Overfed and MalnourishedDecember 13th, 2012 | Posted by in For People
It happens to people and pets. We’re getting fatter even when eating poorly. Arguably, it’s a phenomenon that’s seen more often in the human population because if the dog’s diet remains balanced, its’ easier to put a dog on a diet than it is to put ourselves on one. Maybe people themselves have become oblivious. At least, that’s how it looks on the outside. Yet, that’s not the whole truth. Who would believe that in countries as rich as the U.S.A. and Canada, there would be children going hungry? Or that people who work hard every day can’t afford to nourish themselves? Oh, it’s possible to feel full on little money, but where’s the nutrition in those meals full of fat and cheap carbohydrates?
I spoke with someone who needs the food bank to make ends meet and she said that while boxed meals that need milk or meat added to them may seem fine, she can rarely get milk or meat to make that meal because the food bank has run out by the time she gets there after work. Sometimes it helps to speak to people who actually use a food bank rather than buying what we think should be a good thing. It was an eye-opener for me.
Despite the political games and a slowly recovering economy, we are indeed very rich countries as compared to most of the world. I’m not sure how we can justify being all that, yet have food deserts in parts of the both countries while we throw out so much food. It’s not just what we discard from our own fridges. Stores and restaurants throw food out daily.
The positive here is that we can change it and a lot of people are trying to do just that. Some restaurants and grocery stores are donating to food banks and programs, some places have started communal veggie gardens, and if there’s ever a time when people donate to food banks, Christmas seems to be it. Fresh food (veggies, fruits, milk etc) are bought at good prices by the food banks themselves and that’s where monetary donations are of more help because their buying power is greater than ours. But what kind of food is being donated? Food bank wish-lists seem to focus on canned meats/fish, baby food, milk powder, peanut butter, beans, lentils, rice, canned fruit and veg. I looked in the large box that our local grocery store has placed for donations and it’s usually full which is great, but for the most part, it’s full of Kraft Dinner, Hamburger Helper, and the like.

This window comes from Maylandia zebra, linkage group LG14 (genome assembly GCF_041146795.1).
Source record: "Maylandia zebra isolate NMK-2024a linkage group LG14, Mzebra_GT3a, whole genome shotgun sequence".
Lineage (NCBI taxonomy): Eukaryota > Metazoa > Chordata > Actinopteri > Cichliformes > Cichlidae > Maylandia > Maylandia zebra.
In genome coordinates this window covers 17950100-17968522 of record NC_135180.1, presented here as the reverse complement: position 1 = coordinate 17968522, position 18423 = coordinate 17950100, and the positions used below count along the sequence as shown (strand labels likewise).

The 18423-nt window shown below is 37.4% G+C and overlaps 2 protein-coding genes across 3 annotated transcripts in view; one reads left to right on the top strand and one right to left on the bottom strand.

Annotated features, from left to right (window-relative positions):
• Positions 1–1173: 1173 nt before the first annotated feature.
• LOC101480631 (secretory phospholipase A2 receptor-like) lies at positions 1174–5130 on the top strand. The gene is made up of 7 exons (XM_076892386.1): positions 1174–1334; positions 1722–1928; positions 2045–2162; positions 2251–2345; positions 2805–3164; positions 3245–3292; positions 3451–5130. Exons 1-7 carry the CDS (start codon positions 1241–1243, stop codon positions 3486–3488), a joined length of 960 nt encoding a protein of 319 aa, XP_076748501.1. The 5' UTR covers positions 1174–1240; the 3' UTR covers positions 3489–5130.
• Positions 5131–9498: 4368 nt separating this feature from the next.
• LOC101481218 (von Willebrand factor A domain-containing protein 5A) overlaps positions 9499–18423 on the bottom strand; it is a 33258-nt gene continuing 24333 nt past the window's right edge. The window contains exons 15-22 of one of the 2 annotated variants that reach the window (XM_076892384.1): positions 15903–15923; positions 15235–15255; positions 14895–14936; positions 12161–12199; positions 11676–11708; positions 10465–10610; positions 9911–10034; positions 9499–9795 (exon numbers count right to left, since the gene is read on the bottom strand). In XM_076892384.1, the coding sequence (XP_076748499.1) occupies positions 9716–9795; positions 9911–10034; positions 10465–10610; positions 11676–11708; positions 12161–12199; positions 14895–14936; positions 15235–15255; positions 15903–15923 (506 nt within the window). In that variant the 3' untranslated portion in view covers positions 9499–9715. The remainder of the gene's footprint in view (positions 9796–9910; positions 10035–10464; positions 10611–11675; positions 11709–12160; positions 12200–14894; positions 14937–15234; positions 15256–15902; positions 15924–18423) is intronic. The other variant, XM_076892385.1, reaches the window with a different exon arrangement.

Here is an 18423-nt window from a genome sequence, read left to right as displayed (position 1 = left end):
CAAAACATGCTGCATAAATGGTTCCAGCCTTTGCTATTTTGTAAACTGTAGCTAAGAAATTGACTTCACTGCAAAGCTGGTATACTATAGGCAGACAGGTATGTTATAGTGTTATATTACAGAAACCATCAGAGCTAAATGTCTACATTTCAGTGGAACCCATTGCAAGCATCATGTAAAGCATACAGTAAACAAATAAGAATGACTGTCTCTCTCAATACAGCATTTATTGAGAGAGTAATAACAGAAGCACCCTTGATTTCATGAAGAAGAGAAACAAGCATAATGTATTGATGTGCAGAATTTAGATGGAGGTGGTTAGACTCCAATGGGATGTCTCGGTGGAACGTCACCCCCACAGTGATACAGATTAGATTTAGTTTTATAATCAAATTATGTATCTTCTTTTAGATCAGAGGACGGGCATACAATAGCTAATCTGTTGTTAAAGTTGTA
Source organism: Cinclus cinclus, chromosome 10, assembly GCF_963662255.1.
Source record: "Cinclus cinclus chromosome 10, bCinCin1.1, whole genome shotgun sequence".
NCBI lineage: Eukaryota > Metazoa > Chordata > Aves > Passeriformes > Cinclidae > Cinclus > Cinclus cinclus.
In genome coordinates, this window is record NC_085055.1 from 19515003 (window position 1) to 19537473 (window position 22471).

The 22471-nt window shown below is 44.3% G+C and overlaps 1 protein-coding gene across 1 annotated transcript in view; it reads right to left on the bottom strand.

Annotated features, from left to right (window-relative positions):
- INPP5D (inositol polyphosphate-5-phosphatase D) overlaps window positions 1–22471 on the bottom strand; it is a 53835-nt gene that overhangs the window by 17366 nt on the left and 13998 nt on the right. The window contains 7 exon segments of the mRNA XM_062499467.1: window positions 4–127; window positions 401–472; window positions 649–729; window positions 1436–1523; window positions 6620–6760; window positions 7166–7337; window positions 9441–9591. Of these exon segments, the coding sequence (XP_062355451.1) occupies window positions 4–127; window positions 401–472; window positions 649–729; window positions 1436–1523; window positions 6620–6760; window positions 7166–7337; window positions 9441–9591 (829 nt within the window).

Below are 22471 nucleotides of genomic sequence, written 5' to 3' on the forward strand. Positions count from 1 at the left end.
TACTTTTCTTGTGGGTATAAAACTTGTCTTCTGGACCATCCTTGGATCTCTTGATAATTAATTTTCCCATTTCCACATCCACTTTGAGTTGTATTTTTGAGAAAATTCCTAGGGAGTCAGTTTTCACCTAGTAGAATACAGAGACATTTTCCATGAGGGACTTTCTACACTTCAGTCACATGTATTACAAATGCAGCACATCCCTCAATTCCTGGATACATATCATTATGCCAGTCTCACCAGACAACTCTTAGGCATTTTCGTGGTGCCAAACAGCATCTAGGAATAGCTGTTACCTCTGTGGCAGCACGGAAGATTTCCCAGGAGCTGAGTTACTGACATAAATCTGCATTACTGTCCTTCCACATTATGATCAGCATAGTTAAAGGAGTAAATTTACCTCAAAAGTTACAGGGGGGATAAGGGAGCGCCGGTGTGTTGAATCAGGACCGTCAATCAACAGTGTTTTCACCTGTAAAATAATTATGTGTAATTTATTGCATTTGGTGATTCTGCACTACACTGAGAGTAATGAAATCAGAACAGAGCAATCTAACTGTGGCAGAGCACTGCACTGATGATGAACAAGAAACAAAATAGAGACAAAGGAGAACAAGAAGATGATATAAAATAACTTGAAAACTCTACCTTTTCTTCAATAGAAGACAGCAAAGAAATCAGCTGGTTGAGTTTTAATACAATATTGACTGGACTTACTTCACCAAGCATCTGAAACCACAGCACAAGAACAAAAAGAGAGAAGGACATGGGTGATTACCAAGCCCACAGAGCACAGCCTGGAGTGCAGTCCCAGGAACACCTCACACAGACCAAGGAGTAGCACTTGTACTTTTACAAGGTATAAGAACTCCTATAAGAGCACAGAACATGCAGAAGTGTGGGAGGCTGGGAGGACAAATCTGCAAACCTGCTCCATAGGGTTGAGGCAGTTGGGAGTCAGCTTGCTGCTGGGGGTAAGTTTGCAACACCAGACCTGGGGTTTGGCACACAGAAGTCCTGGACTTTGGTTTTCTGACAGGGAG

Dog and cat food are never mentioned on the food bank wish-list, but people have pets and those animals are in need, too. The woman I spoke to lost her husband a year ago, has two children and an old cat. Being able to get some cat food means that she has a few more dollars to spend on what she needs to buy for her kids.
We’re not rich by any means. Not in a monetary way. But we live in a good country, have a roof over our heads to keep the elements away, sleep on a good mattress with nice pillows and warm blankets. The lights are on, there’s clean water to drink, food in the fridge, and we’re lucky enough to have good friends and a nice little dog. I count my blessings every night without fail. So, this year we’ll make our usual food donations including pet food, but I want to include something “nice” as well. Maybe a box of dried fruit or something else that’s yummy and nutritious at the same time. People can’t live on Kraft Dinner alone. This epidemic of being overfed and malnourished nags at me. What about you?
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